As we grow, we need to provide good alternatives by expanding our transit system and adding more dedicated bus lanes over time, and adding bike lanes — especially protected ones, and make walking safer and interesting. Combine these with car sharing like Zipcar and Car2Go, taxis, and ride hailing like Uber and Lyft. With all of these options, you may not need a second car, and for some people, any car at all.

Cities around the U.S. are adopting a range of creative parking policies that combine both market-oriented and regulatory approaches to managing parking. These include:

1) Setting the right price for parking on the street so that there is good turnover in retail districts and 20% of spaces are rotating open at any one time.

2) Using residential parking permit programs but pricing the parking passes appropriately and adding car sharing options to the neighborhood.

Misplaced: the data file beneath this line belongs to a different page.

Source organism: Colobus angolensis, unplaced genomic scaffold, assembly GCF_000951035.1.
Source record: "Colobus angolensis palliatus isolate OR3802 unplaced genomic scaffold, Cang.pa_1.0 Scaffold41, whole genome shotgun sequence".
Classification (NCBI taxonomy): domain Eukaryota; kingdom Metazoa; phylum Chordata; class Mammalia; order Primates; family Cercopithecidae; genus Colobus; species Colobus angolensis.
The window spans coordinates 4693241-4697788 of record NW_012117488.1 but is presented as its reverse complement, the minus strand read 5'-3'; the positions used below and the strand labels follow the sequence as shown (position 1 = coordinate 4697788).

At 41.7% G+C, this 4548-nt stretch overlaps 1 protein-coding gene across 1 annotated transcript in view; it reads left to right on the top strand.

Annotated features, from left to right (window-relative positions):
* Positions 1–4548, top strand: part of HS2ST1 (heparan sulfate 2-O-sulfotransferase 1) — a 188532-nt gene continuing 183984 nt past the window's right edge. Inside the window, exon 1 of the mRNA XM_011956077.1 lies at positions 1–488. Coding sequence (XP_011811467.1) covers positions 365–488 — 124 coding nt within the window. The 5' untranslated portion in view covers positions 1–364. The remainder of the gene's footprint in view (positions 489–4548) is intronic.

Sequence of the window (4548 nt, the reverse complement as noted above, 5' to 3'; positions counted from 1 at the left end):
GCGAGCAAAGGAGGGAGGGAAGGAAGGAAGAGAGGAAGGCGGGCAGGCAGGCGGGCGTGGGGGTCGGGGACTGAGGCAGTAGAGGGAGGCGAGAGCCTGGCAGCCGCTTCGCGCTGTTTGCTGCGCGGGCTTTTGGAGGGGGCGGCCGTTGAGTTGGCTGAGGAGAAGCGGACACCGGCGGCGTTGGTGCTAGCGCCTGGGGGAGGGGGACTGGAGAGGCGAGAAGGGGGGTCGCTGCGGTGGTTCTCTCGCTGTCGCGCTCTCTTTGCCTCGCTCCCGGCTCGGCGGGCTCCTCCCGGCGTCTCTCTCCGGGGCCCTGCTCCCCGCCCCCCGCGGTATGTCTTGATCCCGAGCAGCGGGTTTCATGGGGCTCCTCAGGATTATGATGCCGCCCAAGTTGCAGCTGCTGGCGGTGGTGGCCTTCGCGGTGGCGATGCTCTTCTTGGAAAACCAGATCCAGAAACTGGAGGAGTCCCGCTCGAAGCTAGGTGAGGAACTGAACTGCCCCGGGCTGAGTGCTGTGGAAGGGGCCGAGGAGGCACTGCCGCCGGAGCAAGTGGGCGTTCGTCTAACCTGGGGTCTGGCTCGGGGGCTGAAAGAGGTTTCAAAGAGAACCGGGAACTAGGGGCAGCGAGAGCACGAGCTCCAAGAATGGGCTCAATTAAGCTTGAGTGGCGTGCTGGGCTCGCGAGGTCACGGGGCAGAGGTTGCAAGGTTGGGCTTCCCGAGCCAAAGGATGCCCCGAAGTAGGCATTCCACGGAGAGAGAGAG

3) Dropping use of parking minimums and putting in a maximum limit on number of spaces, while exempting small buildings from having to have any parking. Today our city actually has many zoning districts which actually do get parking right — without requiring too much.

4) Sharing parking between users — one example is daytime office parking used for nighttime entertainment parking.

5) Pricing all off-street parking in lots and structures and separating the rental of parking spaces from the apartment lease or condo purchase price, and from the office lease. This makes clear the high cost of providing parking and always results in lower demand.